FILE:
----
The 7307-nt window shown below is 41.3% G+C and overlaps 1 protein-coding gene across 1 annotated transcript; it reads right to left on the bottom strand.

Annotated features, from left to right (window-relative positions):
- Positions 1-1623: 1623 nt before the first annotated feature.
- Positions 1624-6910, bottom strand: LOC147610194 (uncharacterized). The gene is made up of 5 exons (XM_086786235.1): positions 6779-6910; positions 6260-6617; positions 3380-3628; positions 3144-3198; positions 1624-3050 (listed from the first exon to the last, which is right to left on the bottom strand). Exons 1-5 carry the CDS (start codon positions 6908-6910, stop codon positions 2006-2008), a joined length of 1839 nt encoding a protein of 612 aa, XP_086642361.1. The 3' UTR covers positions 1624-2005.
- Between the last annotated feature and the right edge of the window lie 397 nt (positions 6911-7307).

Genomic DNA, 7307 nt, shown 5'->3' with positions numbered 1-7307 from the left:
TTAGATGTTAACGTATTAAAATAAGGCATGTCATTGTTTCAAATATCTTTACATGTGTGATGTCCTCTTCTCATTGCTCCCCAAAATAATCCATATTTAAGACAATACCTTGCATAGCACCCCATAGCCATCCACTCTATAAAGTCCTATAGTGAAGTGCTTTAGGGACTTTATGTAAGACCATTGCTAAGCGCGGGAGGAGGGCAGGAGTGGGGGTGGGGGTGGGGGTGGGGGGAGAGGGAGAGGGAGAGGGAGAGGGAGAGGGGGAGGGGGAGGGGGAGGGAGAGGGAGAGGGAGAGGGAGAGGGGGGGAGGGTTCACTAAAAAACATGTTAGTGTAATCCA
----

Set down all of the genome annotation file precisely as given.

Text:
The 7307-nt window shown below is 41.3% G+C and overlaps 1 protein-coding gene across 1 annotated transcript; it reads right to left on the bottom strand.

Annotated features, from left to right (window-relative positions):
- Positions 1-1623: 1623 nt before the first annotated feature.
- Positions 1624-6910, bottom strand: LOC147610194 (uncharacterized). The gene is made up of 5 exons (XM_086786235.1): positions 6779-6910; positions 6260-6617; positions 3380-3628; positions 3144-3198; positions 1624-3050 (listed from the first exon to the last, which is right to left on the bottom strand). Exons 1-5 carry the CDS (start codon positions 6908-6910, stop codon positions 2006-2008), a joined length of 1839 nt encoding a protein of 612 aa, XP_086642361.1. The 3' UTR covers positions 1624-2005.
- Between the last annotated feature and the right edge of the window lie 397 nt (positions 6911-7307).

Genomic DNA, 7307 nt, shown 5'->3' with positions numbered 1-7307 from the left:
TTAGATGTTAACGTATTAAAATAAGGCATGTCATTGTTTCAAATATCTTTACATGTGTGATGTCCTCTTCTCATTGCTCCCCAAAATAATCCATATTTAAGACAATACCTTGCATAGCACCCCATAGCCATCCACTCTATAAAGTCCTATAGTGAAGTGCTTTAGGGACTTTATGTAAGACCATTGCTAAGCGCGGGAGGAGGGCAGGAGTGGGGGTGGGGGTGGGGGTGGGGGGAGAGGGAGAGGGAGAGGGAGAGGGAGAGGGGGAGGGGGAGGGGGAGGGAGAGGGAGAGGGAGAGGGAGAGGGGGGGAGGGTTCACTAAAAAACATGTTAGTGTAATCCA